Moonscars, developed by Black Mermaid and published by Humble Games, is a dark Metroidvania platformer with light recursive elements. The gameplay had its ups and downs, but the narrative vision alone was a morose delicacy akin to playing a Greek tragedy.

The unwelcoming environment and crumbling castle were constructed of delicately brash brushstrokes synthesizing a view of Castle Dracula illustrated by Claude Monet. Moonscars explored emotion, humanity, and philosophy in its interactions with characters, constructed of varying amounts of clay, flesh, and ichor. Shunned and revived by her creator, Grey Irma, a distraught clayborne warrior, searched for her fallen comrades through the use of special mirrors laid out across the world. I had to be careful because using the mirror sometimes spawned a doppelganger to fight me with my own abilities if we ever crossed paths again

Taken as a whole, the narrative was an homage to well-known stories of creation, identity, and nihilism spanning multiple genres from Isaac Asimov to Samuel Beckett, but with the advantage of allowing me to interact directly with the details. The only disadvantage was the stretched-out period where I wandered around aimlessly in-between combat and important events.

I enjoyed everything about the retro simplistic movement and combat. Small slashes, a charge attack, and a dash were all I needed to chain enemies into a stunlocked paralysis. If timed well, my inputs also chained together for significant air travel to get into spots before I acquired the necessary power-up to extend my dash. Here I found items that permanently increased my health, damage, and ichor – the game’s version of mana. These unspoken incentives to master movement and combat continuously fed into my nostalgic love for the genre.

The extra moves and magical abilities didn’t draw much attention to themselves. However, after slaying enough monsters, I was presented with a random selection of three passive attributes to increase my crit chance, my healing, or my ichor management. These only stacked five times and significantly impacted my overall damage but were lost upon death or upon using the mirror depending on story progression.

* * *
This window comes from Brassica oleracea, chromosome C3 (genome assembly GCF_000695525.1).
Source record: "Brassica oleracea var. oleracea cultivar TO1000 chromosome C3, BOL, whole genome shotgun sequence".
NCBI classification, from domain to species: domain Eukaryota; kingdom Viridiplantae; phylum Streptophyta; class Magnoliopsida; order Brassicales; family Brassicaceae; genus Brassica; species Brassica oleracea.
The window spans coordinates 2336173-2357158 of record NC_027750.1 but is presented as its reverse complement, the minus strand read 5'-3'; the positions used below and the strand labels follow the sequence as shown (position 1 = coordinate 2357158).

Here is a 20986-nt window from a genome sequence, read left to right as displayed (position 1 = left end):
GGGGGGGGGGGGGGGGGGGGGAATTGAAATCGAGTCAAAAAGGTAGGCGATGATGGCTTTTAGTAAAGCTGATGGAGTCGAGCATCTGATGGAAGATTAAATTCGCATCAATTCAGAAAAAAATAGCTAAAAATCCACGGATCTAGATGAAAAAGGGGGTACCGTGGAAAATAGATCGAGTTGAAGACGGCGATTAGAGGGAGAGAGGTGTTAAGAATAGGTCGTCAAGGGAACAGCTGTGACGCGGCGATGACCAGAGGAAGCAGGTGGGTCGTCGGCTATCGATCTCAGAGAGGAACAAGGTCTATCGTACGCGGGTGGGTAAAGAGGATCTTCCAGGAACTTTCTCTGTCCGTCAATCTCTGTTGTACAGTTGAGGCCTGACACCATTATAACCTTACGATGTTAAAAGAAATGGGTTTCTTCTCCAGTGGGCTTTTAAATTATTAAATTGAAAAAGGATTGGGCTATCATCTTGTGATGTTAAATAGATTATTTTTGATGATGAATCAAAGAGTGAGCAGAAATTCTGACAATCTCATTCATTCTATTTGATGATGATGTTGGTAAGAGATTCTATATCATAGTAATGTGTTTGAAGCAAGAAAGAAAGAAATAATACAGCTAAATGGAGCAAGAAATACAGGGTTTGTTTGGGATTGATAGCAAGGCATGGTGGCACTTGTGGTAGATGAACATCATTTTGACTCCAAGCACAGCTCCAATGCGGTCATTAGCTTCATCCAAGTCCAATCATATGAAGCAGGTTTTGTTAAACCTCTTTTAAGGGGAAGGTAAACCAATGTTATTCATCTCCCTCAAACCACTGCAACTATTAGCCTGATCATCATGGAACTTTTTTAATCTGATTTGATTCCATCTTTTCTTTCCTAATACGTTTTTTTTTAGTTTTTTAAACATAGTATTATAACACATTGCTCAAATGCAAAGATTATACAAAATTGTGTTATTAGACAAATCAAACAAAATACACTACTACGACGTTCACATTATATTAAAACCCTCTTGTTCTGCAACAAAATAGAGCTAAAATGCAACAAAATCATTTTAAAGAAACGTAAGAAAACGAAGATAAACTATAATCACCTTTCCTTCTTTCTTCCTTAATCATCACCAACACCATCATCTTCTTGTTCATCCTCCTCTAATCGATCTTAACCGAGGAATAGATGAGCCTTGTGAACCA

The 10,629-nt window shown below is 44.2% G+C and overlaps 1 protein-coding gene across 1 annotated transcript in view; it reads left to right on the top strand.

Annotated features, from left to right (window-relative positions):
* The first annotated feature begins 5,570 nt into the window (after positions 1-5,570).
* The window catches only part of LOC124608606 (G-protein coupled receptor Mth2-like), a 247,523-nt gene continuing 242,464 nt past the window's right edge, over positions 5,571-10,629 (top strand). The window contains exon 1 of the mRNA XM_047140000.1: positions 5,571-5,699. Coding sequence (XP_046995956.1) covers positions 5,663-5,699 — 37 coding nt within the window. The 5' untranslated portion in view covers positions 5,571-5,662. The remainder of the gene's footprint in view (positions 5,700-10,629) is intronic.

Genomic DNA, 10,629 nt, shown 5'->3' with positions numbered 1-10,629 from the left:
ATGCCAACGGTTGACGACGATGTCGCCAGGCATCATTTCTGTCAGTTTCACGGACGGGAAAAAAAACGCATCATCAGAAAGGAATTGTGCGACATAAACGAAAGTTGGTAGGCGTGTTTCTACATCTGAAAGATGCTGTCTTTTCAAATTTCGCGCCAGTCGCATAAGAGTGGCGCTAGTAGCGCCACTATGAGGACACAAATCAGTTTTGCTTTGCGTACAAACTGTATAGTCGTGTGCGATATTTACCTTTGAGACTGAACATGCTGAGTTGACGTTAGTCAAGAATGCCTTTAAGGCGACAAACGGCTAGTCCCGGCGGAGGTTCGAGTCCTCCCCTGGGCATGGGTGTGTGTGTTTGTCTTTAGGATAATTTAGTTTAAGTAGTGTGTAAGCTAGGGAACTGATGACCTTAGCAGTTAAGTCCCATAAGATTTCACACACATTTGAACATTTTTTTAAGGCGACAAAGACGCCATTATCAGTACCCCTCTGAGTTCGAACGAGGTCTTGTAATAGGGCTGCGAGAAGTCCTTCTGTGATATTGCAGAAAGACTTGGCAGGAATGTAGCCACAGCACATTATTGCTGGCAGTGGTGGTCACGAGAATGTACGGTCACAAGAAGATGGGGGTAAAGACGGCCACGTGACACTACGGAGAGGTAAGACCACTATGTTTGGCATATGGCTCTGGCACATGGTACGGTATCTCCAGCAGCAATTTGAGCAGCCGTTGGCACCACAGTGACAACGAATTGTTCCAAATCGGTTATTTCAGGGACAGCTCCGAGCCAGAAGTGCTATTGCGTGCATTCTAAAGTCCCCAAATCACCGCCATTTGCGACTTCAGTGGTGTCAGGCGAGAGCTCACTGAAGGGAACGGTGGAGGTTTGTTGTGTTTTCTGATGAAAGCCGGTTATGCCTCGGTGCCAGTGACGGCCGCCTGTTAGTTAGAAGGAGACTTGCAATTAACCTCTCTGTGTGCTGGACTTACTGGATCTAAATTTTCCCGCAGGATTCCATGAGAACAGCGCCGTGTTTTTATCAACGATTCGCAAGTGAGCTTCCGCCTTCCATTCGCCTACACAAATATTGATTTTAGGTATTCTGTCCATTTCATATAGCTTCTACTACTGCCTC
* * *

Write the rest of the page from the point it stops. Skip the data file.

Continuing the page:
The mirrors were practically unavoidable, for they served as set save points on the map, upgraders, teleporters, and advanced the story, so the game’s pacing suffered every time my passives were inevitably erased. This, coupled with the blood moon that made random enemies more resilient if I died, was meant to make the game more difficult, but cutting my DPS in half and increasing enemy health bars without changing attack patterns turned fights into uninteresting slogs to earn my passives again. If I died, I could collect my corpse and my resources, but I had little use for the currency.

The beginning area was nothing to write home about, but once inside the castle, the map was laid out in typical Metroidvania fashion with distinct zones, non-linear progression, and secret chambers. While Moonscars stuck to tried-and-true Metroidvania design, it also had a few bugs that prevented map progression, so I lost myself many times wondering if I had missed something important, or the game was too obtuse, while my paranoia that the game had broken steadily rose. This only exacerbated the sluggish crawl my playthrough had become at this point.

I like the combat and the map, and I think this is possibly my favorite soulslike story of the year. I hope the bugs get fixed on launch day, and my fingers are crossed that that is enough to remedy the pacing because those two things nearly ended my playthrough prematurely. Take this as my woeful recommendation – yet another delicious Greek tragedy.

Moonscars is available now on Nintendo Switch, PlayStation 4 and 5, Xbox One, and PC for $19.99 and is available on Xbox Game Pass.

Watch the Review in 3 Minutes for Moonscars.

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